Be Brave And Define Your Dream

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Rayne Wolfe

Self-Employed Freelance Journalist
Rayne's dream was to write her memoir and found a global support community for adult children of toxic mothers. This summer she completed her book, which inclues her story of growing up with not one, but two super toxic mothers as well as a mosiac of mini-memoirs of women from all over the world who have created happy and peaceful lives despite toxic parenting. Her book, Toxic Mom Toolkit, is published on and Create Space. Her Facebook page Toxic Mom Toolkit, attracts over 250,000 per month and is a safe place to read or tell healing stories, exchange positive strategies on how to live with toxic parenting and lots of humor and resources. A freelance journalist, she currently writes a food & drink page for several Bay Area newspapers and is a private writing coach.

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Be Brave And Define Your Dream - Toxic Mom toolkit back cover BUY THE BOOK BY CLICKING ON IMAGEWhen I defined my dream topic for this first book on toxic mothers and how to survive them — I was poised to pursue my dream.

I view myself as pretty brave but this past year I really embrace bravery.  Leaving my newspaper job was scary enough. Learning to trust myself, my husband and the universe was part of the most difficult and ultimately rewarding journey of my adult life.

Accepting that I was doing what was right for me was a big epiphany.

Of course, I had doubts. I remember wondering what former colleagues and co-workers thought. To some, I was weird to begin with. Were they having fun poking fun at my efforts? Was I too obsessed with my childhood? Was I propping myself as an expert on a non-topic? Was I inventing a passion to have something to do?

The chatter raged in my brain.

But eventually, it died down. I allowed myself space for quiet contemplation. I went back and studied my life, the life of my parents and relations and I wrote about it.  I already possessed courage. Now I was ready to tell readers why.

That I signed up to share my dream journey for a year on 8WomenDream and wrote my little heart out, which is pretty astounding to me now. I found my focus early on and I trusted that people got it.

I think forgetting about what others think is crucial to pursuing your true dream.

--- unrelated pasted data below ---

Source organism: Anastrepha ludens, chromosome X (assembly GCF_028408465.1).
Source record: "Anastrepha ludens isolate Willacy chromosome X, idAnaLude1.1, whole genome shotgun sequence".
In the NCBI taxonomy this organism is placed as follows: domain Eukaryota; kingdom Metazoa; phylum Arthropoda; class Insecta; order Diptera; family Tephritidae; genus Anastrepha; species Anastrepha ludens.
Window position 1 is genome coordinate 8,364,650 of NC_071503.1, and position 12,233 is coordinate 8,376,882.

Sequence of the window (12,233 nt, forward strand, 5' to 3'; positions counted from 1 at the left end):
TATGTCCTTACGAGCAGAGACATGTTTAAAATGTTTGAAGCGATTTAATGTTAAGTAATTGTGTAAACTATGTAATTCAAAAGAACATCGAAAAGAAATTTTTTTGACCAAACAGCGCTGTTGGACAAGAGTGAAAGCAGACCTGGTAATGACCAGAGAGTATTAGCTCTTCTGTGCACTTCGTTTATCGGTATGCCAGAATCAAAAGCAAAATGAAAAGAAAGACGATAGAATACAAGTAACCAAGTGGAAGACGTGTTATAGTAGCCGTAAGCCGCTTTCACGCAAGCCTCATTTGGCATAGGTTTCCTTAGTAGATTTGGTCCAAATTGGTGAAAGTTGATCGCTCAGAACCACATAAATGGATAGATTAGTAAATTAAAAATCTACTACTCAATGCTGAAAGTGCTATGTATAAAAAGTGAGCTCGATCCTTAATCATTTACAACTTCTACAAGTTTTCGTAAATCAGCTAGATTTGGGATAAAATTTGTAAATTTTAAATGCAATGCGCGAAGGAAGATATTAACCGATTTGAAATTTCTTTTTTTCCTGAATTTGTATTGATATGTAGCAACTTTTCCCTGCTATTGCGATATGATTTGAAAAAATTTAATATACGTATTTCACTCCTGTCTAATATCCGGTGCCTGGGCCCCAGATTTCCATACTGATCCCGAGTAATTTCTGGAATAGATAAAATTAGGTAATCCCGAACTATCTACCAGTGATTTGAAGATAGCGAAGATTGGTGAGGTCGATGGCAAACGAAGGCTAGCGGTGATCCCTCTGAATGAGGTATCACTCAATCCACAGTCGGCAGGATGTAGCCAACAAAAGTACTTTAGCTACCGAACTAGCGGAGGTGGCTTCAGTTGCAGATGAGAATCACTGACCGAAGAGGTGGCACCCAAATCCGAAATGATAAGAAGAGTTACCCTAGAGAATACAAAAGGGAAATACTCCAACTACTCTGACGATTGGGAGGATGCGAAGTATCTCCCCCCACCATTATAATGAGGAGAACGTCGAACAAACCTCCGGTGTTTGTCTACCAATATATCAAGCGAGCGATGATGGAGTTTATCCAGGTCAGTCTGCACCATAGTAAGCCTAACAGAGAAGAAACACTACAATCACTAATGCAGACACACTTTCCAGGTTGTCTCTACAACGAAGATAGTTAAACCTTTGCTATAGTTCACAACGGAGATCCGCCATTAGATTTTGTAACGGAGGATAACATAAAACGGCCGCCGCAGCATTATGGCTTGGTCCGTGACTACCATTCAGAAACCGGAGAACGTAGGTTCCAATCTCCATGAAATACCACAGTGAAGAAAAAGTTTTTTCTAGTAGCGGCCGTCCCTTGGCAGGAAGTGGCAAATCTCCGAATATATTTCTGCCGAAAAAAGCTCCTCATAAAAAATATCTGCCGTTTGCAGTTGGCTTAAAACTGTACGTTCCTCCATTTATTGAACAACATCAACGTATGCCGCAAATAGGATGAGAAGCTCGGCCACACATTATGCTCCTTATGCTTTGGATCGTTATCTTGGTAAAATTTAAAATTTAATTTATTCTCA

I thought of my book as a wonderful life form that needed me as its midwife. On days when it was too hard I worked anyway on blind faith. If I had to tell myself I could have chocolate afterwards, that was okay. I’m sure plenty of surgeons imagine cocktails or golf or other rewards waiting for them when the nurses take over the suturing.

As I racked up chapters, I taught myself to embrace the work joyfully even if I’d rather be doing anything else.

When I started, the last thing I ever thought I’d consider is changing my working title to “Toxic Mom Toolkit.” But that’s exactly what I’m thinking of because my readers have become such a big part of my story.

Yep. It’s been quite a journey. I’ve learned to value my dreams, make room for them, and commit time and energy to them without apologies.

And if the kitchen floor looks bad, well… so what?

Looking back what do I think is the best reason to define a dream?

So you’ll know when you’ve finished it.


Toxic Mom Toolkit - the book - by Rayne Wolfe

Click here and buy the book!

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  • I have loved, loved watching your journey and am so grateful you wanted to write with me. I have learned so much by watching you. I appreciate your kind advice and your willingness to share your writing thoughts and your deepest wounds.

    We are all better for knowing you. Those people who thought you were alien are crazy. i’m with Carole on this.

    We love you Rayne.


  • Rayne – you’ve taken us on quite the journey with you and been more brave than I could imagine if I was in your place. Such a great story!

    Thanks as always – H

  • its not a bad thing Rayne. Your journey has been amazing. I cant wait to see what is next! ox Rem

  • Rayne

    Thank you Carole! I always feel like the alien life form. I never see things the way most folks do. I think way to much and give way too much space to all sorts of emotional possibilities. But maybe that’s not always a bad thing.

  • Carole

    “Some, I was weird to begin with.”
    If this is the case then we need more ‘weird’ in this world.